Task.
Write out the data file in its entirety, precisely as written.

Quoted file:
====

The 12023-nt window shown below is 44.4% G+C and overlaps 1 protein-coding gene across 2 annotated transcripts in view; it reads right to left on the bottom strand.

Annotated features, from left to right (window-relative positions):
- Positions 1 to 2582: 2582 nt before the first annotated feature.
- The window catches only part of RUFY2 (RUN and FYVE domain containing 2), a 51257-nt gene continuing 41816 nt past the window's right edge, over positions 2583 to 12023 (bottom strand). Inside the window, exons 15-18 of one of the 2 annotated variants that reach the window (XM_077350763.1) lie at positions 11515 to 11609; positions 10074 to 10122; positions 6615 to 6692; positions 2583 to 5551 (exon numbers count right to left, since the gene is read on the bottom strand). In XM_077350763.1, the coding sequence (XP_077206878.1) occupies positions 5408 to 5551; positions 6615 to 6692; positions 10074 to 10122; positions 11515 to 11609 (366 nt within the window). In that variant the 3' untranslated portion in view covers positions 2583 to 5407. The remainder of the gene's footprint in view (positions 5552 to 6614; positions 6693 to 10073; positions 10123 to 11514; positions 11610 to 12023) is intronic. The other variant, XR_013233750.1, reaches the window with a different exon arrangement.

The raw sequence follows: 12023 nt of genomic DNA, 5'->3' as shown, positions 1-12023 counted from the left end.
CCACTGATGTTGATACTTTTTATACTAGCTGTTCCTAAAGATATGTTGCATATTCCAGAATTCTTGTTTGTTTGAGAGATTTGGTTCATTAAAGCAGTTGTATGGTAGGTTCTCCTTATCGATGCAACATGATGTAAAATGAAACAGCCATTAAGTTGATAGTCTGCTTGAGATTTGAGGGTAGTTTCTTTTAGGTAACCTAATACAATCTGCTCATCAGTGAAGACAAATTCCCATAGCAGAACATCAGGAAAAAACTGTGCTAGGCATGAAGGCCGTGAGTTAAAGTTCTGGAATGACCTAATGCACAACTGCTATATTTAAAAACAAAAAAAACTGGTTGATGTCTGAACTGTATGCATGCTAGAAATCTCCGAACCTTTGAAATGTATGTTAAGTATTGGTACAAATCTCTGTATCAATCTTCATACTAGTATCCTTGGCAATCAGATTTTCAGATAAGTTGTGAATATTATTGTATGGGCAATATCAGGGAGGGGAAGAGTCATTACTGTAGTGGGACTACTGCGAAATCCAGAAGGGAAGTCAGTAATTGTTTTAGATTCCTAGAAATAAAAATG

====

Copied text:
The 12023-nt window shown below is 44.4% G+C and overlaps 1 protein-coding gene across 2 annotated transcripts in view; it reads right to left on the bottom strand.

Annotated features, from left to right (window-relative positions):
- Positions 1 to 2582: 2582 nt before the first annotated feature.
- The window catches only part of RUFY2 (RUN and FYVE domain containing 2), a 51257-nt gene continuing 41816 nt past the window's right edge, over positions 2583 to 12023 (bottom strand). Inside the window, exons 15-18 of one of the 2 annotated variants that reach the window (XM_077350763.1) lie at positions 11515 to 11609; positions 10074 to 10122; positions 6615 to 6692; positions 2583 to 5551 (exon numbers count right to left, since the gene is read on the bottom strand). In XM_077350763.1, the coding sequence (XP_077206878.1) occupies positions 5408 to 5551; positions 6615 to 6692; positions 10074 to 10122; positions 11515 to 11609 (366 nt within the window). In that variant the 3' untranslated portion in view covers positions 2583 to 5407. The remainder of the gene's footprint in view (positions 5552 to 6614; positions 6693 to 10073; positions 10123 to 11514; positions 11610 to 12023) is intronic. The other variant, XR_013233750.1, reaches the window with a different exon arrangement.

The raw sequence follows: 12023 nt of genomic DNA, 5'->3' as shown, positions 1-12023 counted from the left end.
CCACTGATGTTGATACTTTTTATACTAGCTGTTCCTAAAGATATGTTGCATATTCCAGAATTCTTGTTTGTTTGAGAGATTTGGTTCATTAAAGCAGTTGTATGGTAGGTTCTCCTTATCGATGCAACATGATGTAAAATGAAACAGCCATTAAGTTGATAGTCTGCTTGAGATTTGAGGGTAGTTTCTTTTAGGTAACCTAATACAATCTGCTCATCAGTGAAGACAAATTCCCATAGCAGAACATCAGGAAAAAACTGTGCTAGGCATGAAGGCCGTGAGTTAAAGTTCTGGAATGACCTAATGCACAACTGCTATATTTAAAAACAAAAAAAACTGGTTGATGTCTGAACTGTATGCATGCTAGAAATCTCCGAACCTTTGAAATGTATGTTAAGTATTGGTACAAATCTCTGTATCAATCTTCATACTAGTATCCTTGGCAATCAGATTTTCAGATAAGTTGTGAATATTATTGTATGGGCAATATCAGGGAGGGGAAGAGTCATTACTGTAGTGGGACTACTGCGAAATCCAGAAGGGAAGTCAGTAATTGTTTTAGATTCCTAGAAATAAAAATG